Hannah Ruth, explains what the ‘motherhood penalty’ is and why it causes a gender gap in senior leadership roles.
In a year where we have witnessed the triumphs of key female leaders – Kamala Harris becoming the world’s first Black, Indian-American, Asian vice president-elect, Jacinda Ardern’s successful approach to the COVID-19 crisis and landslide re-election – it would be easy to be blinded by the beams of those few top women in the spotlight.
However, we can’t forget that women are still hugely underrepresented in senior roles worldwide. Just 5% of CEOs in the FTSE 100 are women, and the number of senior positions held by women globally stands at just 29%.
This is against the backdrop of a culture in which the word “progressive” has been increasingly thrown around in recent years, especially in 2020. The events of this year have forced even the most illuminated amongst us to reflect inward. It’s been a time to check our own behaviours and choices, conscious and otherwise. So much of the world is fighting for compassion, equality and fairness this year; so why is this story of gender gaps such an archaic story?
The motherhood penalty
The “motherhood penalty” is a long-since coined phrase, created by sociologists that argued that the physical limitations and demands of motherhood cause systematic disadvantages for women.
Women with children are more likely to need to work part-time or with reduced hours, and those who do so find themselves at a disadvantage when it comes to promotions and new opportunities. There is a lack of reconciliation between flexible working and motherhood, and a 2020 report from the Association of British Insurers indicates that 80% of the seniority gap is explained by this.*
Despite a few large, global companies like Dell and Fujitsu leading the way with strong and fair flexible working policies – and smaller businesses taking to LinkedIn to boast the same in their talent searches – 31% of all organisations still choose not to offer flexible working*.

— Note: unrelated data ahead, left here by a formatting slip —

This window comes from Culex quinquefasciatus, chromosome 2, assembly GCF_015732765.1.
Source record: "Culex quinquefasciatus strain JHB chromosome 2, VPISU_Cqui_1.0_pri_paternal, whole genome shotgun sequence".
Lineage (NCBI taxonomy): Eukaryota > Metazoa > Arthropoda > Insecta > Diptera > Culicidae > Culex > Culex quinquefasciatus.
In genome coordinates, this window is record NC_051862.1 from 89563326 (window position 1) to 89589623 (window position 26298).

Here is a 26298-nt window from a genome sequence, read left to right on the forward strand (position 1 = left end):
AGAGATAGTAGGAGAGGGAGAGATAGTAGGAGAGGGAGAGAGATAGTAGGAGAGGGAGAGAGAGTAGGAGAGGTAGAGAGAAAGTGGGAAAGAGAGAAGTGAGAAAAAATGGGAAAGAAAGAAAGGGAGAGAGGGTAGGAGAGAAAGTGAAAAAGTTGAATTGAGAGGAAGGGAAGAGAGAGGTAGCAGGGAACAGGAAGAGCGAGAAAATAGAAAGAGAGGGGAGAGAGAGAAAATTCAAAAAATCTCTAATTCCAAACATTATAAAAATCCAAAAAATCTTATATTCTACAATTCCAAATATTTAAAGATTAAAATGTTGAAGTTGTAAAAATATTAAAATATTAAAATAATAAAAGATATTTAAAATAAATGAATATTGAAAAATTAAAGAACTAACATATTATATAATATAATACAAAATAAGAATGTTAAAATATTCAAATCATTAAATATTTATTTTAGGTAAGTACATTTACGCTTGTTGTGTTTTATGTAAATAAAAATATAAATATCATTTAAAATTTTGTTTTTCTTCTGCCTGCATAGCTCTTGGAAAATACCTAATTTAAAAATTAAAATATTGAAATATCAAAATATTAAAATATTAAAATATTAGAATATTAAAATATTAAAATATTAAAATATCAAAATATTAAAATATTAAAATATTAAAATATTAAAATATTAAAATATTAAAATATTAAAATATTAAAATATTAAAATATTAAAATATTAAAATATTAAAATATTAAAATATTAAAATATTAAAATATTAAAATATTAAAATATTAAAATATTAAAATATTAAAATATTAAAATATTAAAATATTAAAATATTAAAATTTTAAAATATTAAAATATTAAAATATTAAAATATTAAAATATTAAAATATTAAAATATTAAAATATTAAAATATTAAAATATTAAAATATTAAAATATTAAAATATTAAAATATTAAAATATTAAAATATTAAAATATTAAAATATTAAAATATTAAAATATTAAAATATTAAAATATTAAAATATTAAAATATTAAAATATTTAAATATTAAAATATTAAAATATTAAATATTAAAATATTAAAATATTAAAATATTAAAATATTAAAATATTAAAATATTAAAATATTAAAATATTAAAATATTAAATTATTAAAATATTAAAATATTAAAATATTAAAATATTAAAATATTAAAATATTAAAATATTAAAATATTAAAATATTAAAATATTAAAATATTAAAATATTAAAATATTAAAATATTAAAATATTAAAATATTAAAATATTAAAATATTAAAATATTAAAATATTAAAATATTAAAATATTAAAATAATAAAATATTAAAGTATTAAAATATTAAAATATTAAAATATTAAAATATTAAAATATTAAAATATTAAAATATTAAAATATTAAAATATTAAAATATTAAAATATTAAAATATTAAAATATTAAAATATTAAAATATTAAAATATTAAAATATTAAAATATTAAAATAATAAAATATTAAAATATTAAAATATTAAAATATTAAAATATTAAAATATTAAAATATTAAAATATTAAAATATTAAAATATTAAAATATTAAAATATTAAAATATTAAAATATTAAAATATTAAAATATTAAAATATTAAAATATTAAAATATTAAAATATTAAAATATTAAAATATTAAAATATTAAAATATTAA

Companies that put high demand on their employees’ time are still persisting. A 2019 survey by Flexjobs found that 30% of people were searching for a new role due to a lack of flexibility with their current employer*. This is a fact which leaves ambitious career women in a seemingly bleak position should they wish to start a family – as they are still viewed as the primary carer. As the ABI report states, “It is likely that women see an irreconcilable tension with flexible working and seniority”; the more senior you get, the less flexibility you are able to have.
Talk to a career woman who is considering having a family and immediately hear the fear of her leaving her professional position (this is literally the motherhood penalty in action). Not only is there the fear of falling behind (in the months on maternity leave), but there is also the fear of judgement and changed perception from colleagues and future employers.
Studies have shown that women without children are two times more likely to be called for an interview*, as compared with similarly qualified mothers, in what is known as “maternal wall bias.” Plus, recent research commissioned by the Young Women’s Trust found that HR decision-makers are five times more likely to say that men, rather than women, are ambitious*.